Sen. James Inhofe (R-Okla.) believes there’s still a chance that a recent amendment allowing abortions at military hospitals won’t become law.
Last month, the Senate Armed Services Committee passed an amendment by Sen. Roland Burris (D.-Ill.) that alters the current ban on performing abortions in military facilities. The amendment—part of the 2011 National Defense Authorization Act—makes two changes to the current U.S. code: First, it eliminates the phrase “restriction on use of funds” in the section which says the Defense Department can’t use funds to perform abortions except for the life of the mother. Second, it strikes the provision that refuses abortions on DOD facilities at all, except for rape, incest, or the life of the mother.
Inhofe, who sits on the committee, called Burris’ attempt the “extreme” of a pro-abortion effort. But he said that since the House did not have any language on the issue, the amendment becomes a “conferenceable” item—meaning any differences in the two bills will have to be reconciled in a House/Senate conference.
Inhofe was confident about the debate in conference, should the provision make it that far.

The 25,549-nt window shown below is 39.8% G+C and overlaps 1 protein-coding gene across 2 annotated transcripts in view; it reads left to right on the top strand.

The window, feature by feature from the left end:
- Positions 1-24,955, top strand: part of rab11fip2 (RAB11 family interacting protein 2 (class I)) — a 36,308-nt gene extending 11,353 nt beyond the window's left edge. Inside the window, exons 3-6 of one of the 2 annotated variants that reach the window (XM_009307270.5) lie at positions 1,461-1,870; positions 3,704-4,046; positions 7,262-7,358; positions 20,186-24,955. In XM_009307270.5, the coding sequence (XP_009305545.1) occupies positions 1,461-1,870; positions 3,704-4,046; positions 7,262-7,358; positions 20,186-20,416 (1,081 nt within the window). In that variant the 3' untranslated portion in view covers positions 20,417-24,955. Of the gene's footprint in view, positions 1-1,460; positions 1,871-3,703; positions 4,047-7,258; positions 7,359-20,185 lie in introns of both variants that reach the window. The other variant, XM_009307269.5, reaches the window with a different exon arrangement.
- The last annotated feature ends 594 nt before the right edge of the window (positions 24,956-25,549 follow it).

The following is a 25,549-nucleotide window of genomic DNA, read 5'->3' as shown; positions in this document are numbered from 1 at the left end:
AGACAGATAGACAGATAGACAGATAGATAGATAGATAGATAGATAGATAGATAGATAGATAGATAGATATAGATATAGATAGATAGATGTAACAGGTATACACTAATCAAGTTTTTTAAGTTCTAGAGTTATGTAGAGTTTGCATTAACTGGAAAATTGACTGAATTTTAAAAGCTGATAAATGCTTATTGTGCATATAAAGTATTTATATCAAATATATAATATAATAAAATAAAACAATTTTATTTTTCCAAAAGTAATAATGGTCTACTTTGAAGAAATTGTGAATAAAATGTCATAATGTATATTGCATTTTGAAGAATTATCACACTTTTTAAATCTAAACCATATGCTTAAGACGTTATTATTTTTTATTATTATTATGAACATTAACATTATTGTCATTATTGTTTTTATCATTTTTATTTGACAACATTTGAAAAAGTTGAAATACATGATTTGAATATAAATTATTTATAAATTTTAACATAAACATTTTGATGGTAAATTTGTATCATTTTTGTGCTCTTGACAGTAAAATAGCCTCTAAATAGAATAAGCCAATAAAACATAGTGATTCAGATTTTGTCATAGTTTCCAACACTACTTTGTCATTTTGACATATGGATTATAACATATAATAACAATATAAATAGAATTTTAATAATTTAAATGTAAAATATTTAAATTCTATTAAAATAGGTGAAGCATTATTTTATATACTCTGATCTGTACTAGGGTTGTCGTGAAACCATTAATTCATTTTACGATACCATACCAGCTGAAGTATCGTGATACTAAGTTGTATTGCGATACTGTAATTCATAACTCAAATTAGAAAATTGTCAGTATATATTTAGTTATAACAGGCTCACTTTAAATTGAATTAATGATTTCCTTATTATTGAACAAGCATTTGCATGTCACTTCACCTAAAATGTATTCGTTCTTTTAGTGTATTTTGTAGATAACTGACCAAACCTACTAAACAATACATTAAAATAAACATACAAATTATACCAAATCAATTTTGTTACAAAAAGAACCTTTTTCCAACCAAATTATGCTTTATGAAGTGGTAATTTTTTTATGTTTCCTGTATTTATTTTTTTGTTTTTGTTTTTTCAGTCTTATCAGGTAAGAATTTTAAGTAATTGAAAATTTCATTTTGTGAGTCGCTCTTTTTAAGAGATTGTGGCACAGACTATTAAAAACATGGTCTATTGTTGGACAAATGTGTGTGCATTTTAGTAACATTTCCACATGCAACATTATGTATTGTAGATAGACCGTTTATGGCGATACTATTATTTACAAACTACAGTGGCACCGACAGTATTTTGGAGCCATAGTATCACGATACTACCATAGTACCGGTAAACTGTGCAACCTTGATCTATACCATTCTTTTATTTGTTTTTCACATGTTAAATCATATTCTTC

“I think we’ll be able to defeat this,” Inhofe said.
Inhofe also said he plans to bring an amendment to the Senate floor that would challenge the Burris amendment.
“So we have several shots at it—we have a conference shot, we have a floor shot,” Inhofe said.
The New York Times reported that opponents of the provision say it amounts to taxpayer-funded abortion since government facilities are taxpayer funded, even if the procedure itself isn’t. The Times said that was the reason Nebraska Democrat Ben Nelson voted against the amendment in committee.
Below is the section of U.S. code which the Burris amendment alters:
(a) Restriction on Use of Funds — Funds available to the Department of Defense may not be used to perform abortions except where the life of the mother would be endangered if the fetus were carried to term.
(b) Restriction on Use of Facilities — No medical treatment facility or other facility of the Department of Defense may be used to perform an abortion except where the life of the mother would be endangered if the fetus were carried to term or in a case in which the pregnancy is the result of an act of rape or incest.
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